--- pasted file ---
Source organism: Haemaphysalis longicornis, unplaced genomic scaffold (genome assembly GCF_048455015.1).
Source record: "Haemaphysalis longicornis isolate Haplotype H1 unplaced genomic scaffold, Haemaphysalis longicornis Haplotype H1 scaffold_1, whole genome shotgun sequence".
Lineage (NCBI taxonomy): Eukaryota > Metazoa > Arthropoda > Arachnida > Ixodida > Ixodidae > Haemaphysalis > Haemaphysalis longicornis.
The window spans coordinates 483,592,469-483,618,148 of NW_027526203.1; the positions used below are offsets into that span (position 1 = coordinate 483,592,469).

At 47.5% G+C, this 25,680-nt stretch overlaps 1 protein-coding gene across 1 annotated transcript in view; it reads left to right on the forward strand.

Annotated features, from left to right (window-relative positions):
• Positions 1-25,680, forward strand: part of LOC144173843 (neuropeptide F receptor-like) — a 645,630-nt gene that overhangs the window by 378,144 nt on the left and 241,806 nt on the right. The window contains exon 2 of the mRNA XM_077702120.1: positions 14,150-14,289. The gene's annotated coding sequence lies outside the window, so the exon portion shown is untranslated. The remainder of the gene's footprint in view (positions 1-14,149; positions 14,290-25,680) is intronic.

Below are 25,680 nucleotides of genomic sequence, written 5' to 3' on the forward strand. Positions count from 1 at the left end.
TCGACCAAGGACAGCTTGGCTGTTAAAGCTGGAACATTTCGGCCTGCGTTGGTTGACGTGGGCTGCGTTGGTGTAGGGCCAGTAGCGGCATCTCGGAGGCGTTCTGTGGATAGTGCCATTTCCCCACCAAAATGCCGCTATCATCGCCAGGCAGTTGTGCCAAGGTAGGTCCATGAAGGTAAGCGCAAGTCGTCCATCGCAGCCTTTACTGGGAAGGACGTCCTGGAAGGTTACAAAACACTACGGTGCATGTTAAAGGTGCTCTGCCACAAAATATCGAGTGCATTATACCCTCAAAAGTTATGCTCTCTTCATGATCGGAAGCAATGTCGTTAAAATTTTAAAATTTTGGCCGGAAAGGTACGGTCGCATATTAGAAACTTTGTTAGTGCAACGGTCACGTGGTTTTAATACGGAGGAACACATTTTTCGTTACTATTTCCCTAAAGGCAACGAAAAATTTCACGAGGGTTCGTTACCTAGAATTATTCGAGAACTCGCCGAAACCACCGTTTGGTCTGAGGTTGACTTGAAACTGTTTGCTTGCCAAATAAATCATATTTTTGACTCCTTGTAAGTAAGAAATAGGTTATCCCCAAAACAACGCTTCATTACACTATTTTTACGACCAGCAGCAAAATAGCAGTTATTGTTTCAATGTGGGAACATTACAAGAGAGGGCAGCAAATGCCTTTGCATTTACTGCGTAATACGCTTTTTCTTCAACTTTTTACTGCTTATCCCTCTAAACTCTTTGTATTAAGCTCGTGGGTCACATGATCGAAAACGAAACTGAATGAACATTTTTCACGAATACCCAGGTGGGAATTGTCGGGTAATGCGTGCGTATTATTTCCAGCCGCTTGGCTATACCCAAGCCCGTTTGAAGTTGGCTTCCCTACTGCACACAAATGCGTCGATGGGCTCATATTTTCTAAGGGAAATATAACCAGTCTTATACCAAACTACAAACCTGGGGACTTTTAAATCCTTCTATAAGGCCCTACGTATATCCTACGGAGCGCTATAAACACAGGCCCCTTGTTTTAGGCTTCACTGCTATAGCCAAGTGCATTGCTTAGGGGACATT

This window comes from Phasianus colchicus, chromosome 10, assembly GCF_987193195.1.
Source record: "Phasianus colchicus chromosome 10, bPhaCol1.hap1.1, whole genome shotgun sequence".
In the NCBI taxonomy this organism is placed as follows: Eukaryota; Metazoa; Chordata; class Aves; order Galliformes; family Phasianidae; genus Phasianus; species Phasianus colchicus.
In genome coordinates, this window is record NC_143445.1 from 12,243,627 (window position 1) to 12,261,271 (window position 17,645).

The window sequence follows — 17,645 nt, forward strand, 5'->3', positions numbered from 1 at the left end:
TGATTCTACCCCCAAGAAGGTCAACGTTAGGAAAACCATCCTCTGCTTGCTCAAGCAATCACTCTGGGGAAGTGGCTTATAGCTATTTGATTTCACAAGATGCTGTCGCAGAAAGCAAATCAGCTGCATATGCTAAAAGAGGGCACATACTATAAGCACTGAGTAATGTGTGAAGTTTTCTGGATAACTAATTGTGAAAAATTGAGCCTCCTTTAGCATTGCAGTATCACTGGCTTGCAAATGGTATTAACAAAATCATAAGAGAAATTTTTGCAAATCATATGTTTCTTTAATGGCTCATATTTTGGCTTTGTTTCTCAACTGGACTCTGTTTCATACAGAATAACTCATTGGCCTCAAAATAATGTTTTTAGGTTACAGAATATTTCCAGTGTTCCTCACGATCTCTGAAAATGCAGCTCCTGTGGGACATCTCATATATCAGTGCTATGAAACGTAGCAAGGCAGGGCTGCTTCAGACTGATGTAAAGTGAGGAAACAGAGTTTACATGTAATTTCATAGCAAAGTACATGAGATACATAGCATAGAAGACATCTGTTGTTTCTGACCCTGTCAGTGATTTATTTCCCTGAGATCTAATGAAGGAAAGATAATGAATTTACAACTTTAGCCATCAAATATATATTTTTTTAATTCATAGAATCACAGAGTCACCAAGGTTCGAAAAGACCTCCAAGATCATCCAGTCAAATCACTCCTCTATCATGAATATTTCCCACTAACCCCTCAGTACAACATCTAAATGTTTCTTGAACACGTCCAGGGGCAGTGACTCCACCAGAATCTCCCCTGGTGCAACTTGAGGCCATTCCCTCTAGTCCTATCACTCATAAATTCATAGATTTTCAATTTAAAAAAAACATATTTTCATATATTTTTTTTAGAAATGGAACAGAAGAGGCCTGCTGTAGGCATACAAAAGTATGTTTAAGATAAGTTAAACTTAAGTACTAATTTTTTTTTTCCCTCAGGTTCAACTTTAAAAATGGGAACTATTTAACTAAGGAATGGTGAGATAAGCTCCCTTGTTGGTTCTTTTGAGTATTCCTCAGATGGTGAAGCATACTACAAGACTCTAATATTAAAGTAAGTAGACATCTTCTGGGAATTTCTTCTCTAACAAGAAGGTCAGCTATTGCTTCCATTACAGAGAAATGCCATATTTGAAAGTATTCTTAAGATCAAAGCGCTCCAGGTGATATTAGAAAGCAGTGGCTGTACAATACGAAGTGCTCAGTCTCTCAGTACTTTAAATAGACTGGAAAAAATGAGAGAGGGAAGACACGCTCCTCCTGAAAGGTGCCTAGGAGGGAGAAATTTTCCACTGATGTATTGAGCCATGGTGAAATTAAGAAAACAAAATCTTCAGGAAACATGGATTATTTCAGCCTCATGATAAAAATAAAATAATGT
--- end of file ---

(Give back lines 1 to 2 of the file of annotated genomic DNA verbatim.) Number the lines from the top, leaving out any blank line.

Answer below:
Source organism: Haemaphysalis longicornis, unplaced genomic scaffold (genome assembly GCF_048455015.1).
Source record: "Haemaphysalis longicornis isolate Haplotype H1 unplaced genomic scaffold, Haemaphysalis longicornis Haplotype H1 scaffold_1, whole genome shotgun sequence".